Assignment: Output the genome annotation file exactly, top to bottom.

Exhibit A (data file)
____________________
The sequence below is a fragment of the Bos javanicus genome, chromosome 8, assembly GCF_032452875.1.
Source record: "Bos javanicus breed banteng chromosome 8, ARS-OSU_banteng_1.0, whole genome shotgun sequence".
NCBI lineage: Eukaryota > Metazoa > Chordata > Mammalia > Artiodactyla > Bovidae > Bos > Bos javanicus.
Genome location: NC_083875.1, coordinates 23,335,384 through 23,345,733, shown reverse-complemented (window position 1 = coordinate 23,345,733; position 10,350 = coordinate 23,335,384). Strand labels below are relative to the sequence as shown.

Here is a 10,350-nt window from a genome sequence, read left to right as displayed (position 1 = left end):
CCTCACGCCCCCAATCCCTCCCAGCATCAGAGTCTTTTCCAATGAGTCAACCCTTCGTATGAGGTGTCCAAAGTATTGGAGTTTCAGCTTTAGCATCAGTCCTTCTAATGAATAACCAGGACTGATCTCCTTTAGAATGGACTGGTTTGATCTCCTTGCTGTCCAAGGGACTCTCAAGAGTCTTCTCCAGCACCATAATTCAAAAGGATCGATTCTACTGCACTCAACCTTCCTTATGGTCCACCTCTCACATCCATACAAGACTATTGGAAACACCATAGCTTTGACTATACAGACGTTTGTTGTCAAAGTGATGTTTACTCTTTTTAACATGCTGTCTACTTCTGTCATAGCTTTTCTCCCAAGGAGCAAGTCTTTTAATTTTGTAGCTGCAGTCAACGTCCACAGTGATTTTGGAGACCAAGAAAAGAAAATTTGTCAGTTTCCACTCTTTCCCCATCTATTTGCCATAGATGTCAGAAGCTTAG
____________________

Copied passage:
The sequence below is a fragment of the Bos javanicus genome, chromosome 8, assembly GCF_032452875.1.
Source record: "Bos javanicus breed banteng chromosome 8, ARS-OSU_banteng_1.0, whole genome shotgun sequence".
NCBI lineage: Eukaryota > Metazoa > Chordata > Mammalia > Artiodactyla > Bovidae > Bos > Bos javanicus.
Genome location: NC_083875.1, coordinates 23,335,384 through 23,345,733, shown reverse-complemented (window position 1 = coordinate 23,345,733; position 10,350 = coordinate 23,335,384). Strand labels below are relative to the sequence as shown.

Here is a 10,350-nt window from a genome sequence, read left to right as displayed (position 1 = left end):
CCTCACGCCCCCAATCCCTCCCAGCATCAGAGTCTTTTCCAATGAGTCAACCCTTCGTATGAGGTGTCCAAAGTATTGGAGTTTCAGCTTTAGCATCAGTCCTTCTAATGAATAACCAGGACTGATCTCCTTTAGAATGGACTGGTTTGATCTCCTTGCTGTCCAAGGGACTCTCAAGAGTCTTCTCCAGCACCATAATTCAAAAGGATCGATTCTACTGCACTCAACCTTCCTTATGGTCCACCTCTCACATCCATACAAGACTATTGGAAACACCATAGCTTTGACTATACAGACGTTTGTTGTCAAAGTGATGTTTACTCTTTTTAACATGCTGTCTACTTCTGTCATAGCTTTTCTCCCAAGGAGCAAGTCTTTTAATTTTGTAGCTGCAGTCAACGTCCACAGTGATTTTGGAGACCAAGAAAAGAAAATTTGTCAGTTTCCACTCTTTCCCCATCTATTTGCCATAGATGTCAGAAGCTTAG